PubMed ID

29192304

Citation

Boyce, Alison M., et al. "Association of Hearing Loss and Otologic Outcomes With Fibrous Dysplasia." JAMA Otolaryngology-- Head & Neck Surgery, vol. 144, no. 2, 2018, pp. 102-107.
Boyce AM, Brewer C, DeKlotz TR, et al. Association of Hearing Loss and Otologic Outcomes With Fibrous Dysplasia. JAMA Otolaryngol Head Neck Surg. 2018;144(2):102-107.
Boyce, A. M., Brewer, C., DeKlotz, T. R., Zalewski, C. K., King, K. A., Collins, M. T., & Kim, H. J. (2018). Association of Hearing Loss and Otologic Outcomes With Fibrous Dysplasia. JAMA Otolaryngology-- Head & Neck Surgery, 144(2), 102-107. https://doi.org/10.1001/jamaoto.2017.2407
Boyce AM, et al. Association of Hearing Loss and Otologic Outcomes With Fibrous Dysplasia. JAMA Otolaryngol Head Neck Surg. 2018 02 1;144(2):102-107. PubMed PMID: 29192304.
* Article titles in AMA citation format should be in sentence-case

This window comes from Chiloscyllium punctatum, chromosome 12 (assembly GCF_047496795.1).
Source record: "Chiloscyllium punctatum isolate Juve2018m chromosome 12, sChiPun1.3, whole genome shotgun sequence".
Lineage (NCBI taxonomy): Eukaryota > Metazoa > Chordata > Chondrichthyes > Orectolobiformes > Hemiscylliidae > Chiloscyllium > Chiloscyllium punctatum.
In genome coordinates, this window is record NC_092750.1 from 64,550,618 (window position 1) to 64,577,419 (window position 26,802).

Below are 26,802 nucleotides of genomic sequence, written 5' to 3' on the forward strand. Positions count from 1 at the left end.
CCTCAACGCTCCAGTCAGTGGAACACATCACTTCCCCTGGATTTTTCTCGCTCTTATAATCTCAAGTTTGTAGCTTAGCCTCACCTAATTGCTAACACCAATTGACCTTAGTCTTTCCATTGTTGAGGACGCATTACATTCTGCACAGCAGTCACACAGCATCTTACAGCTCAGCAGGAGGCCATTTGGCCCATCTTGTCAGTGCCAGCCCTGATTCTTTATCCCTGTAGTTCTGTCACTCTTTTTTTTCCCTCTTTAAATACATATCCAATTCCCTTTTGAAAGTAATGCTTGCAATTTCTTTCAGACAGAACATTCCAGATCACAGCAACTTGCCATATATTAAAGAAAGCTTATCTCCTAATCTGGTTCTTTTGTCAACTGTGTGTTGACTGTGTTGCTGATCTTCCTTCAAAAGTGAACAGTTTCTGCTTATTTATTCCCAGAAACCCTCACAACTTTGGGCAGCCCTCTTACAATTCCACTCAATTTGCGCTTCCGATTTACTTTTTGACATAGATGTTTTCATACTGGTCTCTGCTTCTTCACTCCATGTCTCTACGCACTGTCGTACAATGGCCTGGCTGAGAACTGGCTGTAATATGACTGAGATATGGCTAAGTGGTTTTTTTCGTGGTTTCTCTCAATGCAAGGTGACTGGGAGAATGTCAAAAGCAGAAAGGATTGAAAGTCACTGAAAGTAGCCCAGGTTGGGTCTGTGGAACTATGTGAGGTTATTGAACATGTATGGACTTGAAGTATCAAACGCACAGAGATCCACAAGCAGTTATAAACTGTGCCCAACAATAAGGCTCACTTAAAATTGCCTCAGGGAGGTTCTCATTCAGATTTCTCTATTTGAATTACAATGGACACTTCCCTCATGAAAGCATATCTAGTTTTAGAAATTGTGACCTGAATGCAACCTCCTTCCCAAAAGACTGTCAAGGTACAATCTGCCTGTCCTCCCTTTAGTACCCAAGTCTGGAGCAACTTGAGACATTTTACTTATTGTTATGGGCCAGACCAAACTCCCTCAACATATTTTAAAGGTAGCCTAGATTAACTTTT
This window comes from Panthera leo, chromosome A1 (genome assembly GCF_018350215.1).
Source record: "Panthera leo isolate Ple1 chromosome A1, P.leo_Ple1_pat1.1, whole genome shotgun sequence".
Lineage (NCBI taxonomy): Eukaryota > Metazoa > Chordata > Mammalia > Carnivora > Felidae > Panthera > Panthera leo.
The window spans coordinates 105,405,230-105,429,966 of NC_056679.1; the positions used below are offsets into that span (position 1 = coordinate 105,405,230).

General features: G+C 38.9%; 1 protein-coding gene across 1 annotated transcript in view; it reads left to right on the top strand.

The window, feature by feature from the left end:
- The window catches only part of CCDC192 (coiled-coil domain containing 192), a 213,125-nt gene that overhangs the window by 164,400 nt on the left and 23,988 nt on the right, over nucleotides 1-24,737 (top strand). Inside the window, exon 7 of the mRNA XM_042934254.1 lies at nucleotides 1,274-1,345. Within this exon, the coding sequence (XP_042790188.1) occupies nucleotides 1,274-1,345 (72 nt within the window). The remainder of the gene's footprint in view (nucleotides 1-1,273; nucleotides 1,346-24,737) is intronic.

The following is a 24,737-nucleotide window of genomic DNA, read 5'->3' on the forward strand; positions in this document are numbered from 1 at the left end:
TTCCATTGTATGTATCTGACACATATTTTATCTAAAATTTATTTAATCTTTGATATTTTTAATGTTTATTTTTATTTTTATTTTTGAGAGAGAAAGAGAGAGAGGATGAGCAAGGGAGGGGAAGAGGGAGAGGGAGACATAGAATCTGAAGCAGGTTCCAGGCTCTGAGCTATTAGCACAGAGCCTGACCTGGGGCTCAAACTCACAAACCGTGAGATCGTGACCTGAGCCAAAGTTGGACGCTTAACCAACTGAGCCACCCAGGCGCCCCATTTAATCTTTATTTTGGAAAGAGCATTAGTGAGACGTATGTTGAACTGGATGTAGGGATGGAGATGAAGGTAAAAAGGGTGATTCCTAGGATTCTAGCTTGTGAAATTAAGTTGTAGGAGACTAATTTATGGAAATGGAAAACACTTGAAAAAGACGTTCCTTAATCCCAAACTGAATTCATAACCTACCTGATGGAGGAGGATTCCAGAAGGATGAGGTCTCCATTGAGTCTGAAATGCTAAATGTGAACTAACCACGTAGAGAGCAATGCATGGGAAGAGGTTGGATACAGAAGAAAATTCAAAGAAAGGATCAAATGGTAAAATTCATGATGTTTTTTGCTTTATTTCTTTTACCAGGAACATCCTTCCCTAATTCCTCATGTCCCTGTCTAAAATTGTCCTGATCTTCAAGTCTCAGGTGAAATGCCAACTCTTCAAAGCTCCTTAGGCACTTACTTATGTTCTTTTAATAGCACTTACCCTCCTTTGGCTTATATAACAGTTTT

TY - JOUR T1 - Association of Hearing Loss and Otologic Outcomes With Fibrous Dysplasia. AU - Boyce,Alison M, AU - Brewer,Carmen, AU - DeKlotz,Timothy R, AU - Zalewski,Christopher K, AU - King,Kelly A, AU - Collins,Michael T, AU - Kim,H Jeffrey, PY - 2017/12/2/pubmed PY - 2019/9/12/medline PY - 2017/12/2/entrez SP - 102 EP - 107 JF - JAMA otolaryngology-- head & neck surgery JO - JAMA Otolaryngol Head Neck Surg VL - 144 IS - 2 N2 - Importance: Fibrous dysplasia (FD) and McCune-Albright syndrome (MAS) are rare bone and endocrine disorders in which expansile fibro-osseous lesions result in deformity, pain, and functional impairment. The effect of FD on hearing and otologic function has not been established. Objectives: To characterize audiologic and otologic manifestations in a large cohort of individuals with FD/MAS and to investigate potential mechanisms of hearing loss. Design, Setting, and Participants: In this natural history study, individuals with craniofacial FD seen at a clinical research center underwent clinical, biochemical, computed tomographic, audiologic, and otolaryngologic evaluations. Main Outcomes and Measures: Clinical and radiologic features associated with hearing loss and otologic disease were evaluated. Conductive hearing loss was hypothesized to be associated with narrowing of the external auditory canal (EAC), FD involving the epitympanum, and FD crowding the ossicular chain. Sensorineural hearing loss was hypothesized to be associated with FD affecting the internal auditory canal (IAC) and otic capsule. Results: Of the 130 study participants with craniofacial FD who were evaluated, 116 (89.2%) had FD that involved the temporal bone (median age, 19.6 years; range, 4.6-80.3 years; 64 female [55.2%]), whereas 14 (10.8%) had craniofacial FD that did not involve the temporal bone. Of the 183 ears with temporal bone FD, hearing loss was identified in 41 ears (22.4%) and was conductive in 27 (65.9%), sensorineural in 12 (29.3%), and mixed in 2 (4.9%). Hearing loss was mild and nonprogressive in most participants. Whereas EACs were narrower in ears with FD (mean difference [MD], 0.33 mm; 95% CI, 0.11-0.55 mm), this finding was associated with conductive hearing loss in only 4 participants. Fibrous dysplasia crowding of the ossicles was associated with conductive hearing loss (odds ratio [OR], 5.0; 95% CI, 2.1-11.6). The IAC length was not different between ears with and without FD (MD, -0.37; 95% CI, -0.95 to 0.211); however, canals were elongated in ears with sensorineural hearing loss (MD, -1.33; 95% CI, -2.60 to -0.07). Otic capsule involvement was noted in only 4 participants, 2 of whom had sensorineural hearing loss. Both MAS-associated growth hormone excess (OR, 3.1; 95% CI, 1.3-7.5) and neonatal hypercortisolism (OR, 11; 95% CI, 2.5-55) were associated with an increased risk of hearing loss . Conclusions and Relevance: Hearing loss in craniofacial FD is common and mild to moderate in most individuals. It typically arises from FD crowding of the ossicular chain and elongation of the IAC, whereas EAC stenosis and otic capsule invasion are less common causes. Individuals with craniofacial FD should undergo otolaryngologic evaluation and monitoring, including assessment to identify those with high-risk features. SN - 2168-619X UR - https://www.unboundmedicine.com/medline/citation/29192304/Association_of_Hearing_Loss_and_Otologic_Outcomes_With_Fibrous_Dysplasia_ DB - PRIME DP - Unbound Medicine ER -